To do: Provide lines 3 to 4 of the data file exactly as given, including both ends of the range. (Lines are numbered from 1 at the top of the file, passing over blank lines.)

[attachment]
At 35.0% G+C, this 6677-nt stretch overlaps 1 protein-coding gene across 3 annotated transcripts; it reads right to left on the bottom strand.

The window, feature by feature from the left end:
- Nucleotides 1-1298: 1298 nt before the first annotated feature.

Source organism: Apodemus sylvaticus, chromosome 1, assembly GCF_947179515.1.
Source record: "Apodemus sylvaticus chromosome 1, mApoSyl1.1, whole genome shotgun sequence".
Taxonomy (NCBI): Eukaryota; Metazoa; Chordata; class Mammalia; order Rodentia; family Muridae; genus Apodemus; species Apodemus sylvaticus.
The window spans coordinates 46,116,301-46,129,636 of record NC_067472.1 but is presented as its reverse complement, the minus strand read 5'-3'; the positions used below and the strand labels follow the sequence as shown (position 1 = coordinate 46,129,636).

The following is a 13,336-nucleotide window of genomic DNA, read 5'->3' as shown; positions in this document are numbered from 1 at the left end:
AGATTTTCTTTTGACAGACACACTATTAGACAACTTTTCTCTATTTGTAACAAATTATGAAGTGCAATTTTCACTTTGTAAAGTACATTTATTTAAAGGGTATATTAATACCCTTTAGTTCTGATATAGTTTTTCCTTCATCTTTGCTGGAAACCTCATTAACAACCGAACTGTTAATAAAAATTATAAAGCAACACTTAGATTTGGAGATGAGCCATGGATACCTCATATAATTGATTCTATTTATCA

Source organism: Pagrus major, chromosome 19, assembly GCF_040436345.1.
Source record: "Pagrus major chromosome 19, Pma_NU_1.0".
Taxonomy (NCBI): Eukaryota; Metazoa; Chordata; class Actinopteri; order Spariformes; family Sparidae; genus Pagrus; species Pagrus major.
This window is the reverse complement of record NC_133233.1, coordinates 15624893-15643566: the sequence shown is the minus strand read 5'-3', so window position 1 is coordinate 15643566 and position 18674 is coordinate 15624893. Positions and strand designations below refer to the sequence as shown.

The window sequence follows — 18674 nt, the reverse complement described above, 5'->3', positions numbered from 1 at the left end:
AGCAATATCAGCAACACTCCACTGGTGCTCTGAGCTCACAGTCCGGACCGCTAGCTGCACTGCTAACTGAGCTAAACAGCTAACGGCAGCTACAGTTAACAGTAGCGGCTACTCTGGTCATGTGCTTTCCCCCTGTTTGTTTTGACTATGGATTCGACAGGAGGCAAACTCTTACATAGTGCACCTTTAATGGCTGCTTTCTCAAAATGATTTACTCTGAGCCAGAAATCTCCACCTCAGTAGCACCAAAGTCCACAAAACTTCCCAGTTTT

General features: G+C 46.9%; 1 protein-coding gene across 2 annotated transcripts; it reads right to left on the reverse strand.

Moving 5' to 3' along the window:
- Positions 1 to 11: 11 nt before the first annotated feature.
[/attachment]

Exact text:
- Nucleotides 1-1298: 1298 nt before the first annotated feature.

Source organism: Apodemus sylvaticus, chromosome 1, assembly GCF_947179515.1.